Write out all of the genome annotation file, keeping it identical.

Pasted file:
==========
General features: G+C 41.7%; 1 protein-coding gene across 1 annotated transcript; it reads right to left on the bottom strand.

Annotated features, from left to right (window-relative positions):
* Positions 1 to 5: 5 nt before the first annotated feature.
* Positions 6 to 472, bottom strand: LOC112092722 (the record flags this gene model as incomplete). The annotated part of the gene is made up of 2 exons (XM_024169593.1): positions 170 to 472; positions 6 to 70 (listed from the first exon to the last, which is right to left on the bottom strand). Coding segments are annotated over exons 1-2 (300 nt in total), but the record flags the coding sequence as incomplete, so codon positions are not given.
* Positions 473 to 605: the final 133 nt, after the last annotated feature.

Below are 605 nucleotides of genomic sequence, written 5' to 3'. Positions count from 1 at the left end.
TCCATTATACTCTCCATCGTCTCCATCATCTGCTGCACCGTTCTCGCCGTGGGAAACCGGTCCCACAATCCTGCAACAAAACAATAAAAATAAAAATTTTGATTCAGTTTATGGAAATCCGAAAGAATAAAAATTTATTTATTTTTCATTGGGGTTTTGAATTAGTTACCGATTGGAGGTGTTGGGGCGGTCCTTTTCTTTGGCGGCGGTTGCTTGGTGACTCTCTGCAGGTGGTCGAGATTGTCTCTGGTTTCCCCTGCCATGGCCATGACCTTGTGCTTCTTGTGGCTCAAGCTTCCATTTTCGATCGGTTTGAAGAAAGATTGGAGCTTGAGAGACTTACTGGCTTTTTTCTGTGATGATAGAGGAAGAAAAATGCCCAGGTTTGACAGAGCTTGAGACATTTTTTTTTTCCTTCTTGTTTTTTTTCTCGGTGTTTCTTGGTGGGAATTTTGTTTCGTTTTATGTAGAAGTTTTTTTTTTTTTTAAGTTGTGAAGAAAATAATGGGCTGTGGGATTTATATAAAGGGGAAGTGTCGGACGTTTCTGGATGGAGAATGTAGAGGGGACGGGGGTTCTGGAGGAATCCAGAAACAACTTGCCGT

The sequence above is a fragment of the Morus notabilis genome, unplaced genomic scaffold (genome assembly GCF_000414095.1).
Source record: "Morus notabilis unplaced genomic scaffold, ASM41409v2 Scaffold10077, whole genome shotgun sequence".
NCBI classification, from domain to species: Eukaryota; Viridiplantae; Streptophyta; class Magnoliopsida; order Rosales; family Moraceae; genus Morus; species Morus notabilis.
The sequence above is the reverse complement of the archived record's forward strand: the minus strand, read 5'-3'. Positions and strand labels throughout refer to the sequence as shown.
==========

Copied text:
General features: G+C 41.7%; 1 protein-coding gene across 1 annotated transcript; it reads right to left on the bottom strand.

Annotated features, from left to right (window-relative positions):
* Positions 1 to 5: 5 nt before the first annotated feature.
* Positions 6 to 472, bottom strand: LOC112092722 (the record flags this gene model as incomplete). The annotated part of the gene is made up of 2 exons (XM_024169593.1): positions 170 to 472; positions 6 to 70 (listed from the first exon to the last, which is right to left on the bottom strand). Coding segments are annotated over exons 1-2 (300 nt in total), but the record flags the coding sequence as incomplete, so codon positions are not given.
* Positions 473 to 605: the final 133 nt, after the last annotated feature.

Below are 605 nucleotides of genomic sequence, written 5' to 3'. Positions count from 1 at the left end.
TCCATTATACTCTCCATCGTCTCCATCATCTGCTGCACCGTTCTCGCCGTGGGAAACCGGTCCCACAATCCTGCAACAAAACAATAAAAATAAAAATTTTGATTCAGTTTATGGAAATCCGAAAGAATAAAAATTTATTTATTTTTCATTGGGGTTTTGAATTAGTTACCGATTGGAGGTGTTGGGGCGGTCCTTTTCTTTGGCGGCGGTTGCTTGGTGACTCTCTGCAGGTGGTCGAGATTGTCTCTGGTTTCCCCTGCCATGGCCATGACCTTGTGCTTCTTGTGGCTCAAGCTTCCATTTTCGATCGGTTTGAAGAAAGATTGGAGCTTGAGAGACTTACTGGCTTTTTTCTGTGATGATAGAGGAAGAAAAATGCCCAGGTTTGACAGAGCTTGAGACATTTTTTTTTTCCTTCTTGTTTTTTTTCTCGGTGTTTCTTGGTGGGAATTTTGTTTCGTTTTATGTAGAAGTTTTTTTTTTTTTTAAGTTGTGAAGAAAATAATGGGCTGTGGGATTTATATAAAGGGGAAGTGTCGGACGTTTCTGGATGGAGAATGTAGAGGGGACGGGGGTTCTGGAGGAATCCAGAAACAACTTGCCGT

The sequence above is a fragment of the Morus notabilis genome, unplaced genomic scaffold (genome assembly GCF_000414095.1).
Source record: "Morus notabilis unplaced genomic scaffold, ASM41409v2 Scaffold10077, whole genome shotgun sequence".
NCBI classification, from domain to species: Eukaryota; Viridiplantae; Streptophyta; class Magnoliopsida; order Rosales; family Moraceae; genus Morus; species Morus notabilis.
The sequence above is the reverse complement of the archived record's forward strand: the minus strand, read 5'-3'. Positions and strand labels throughout refer to the sequence as shown.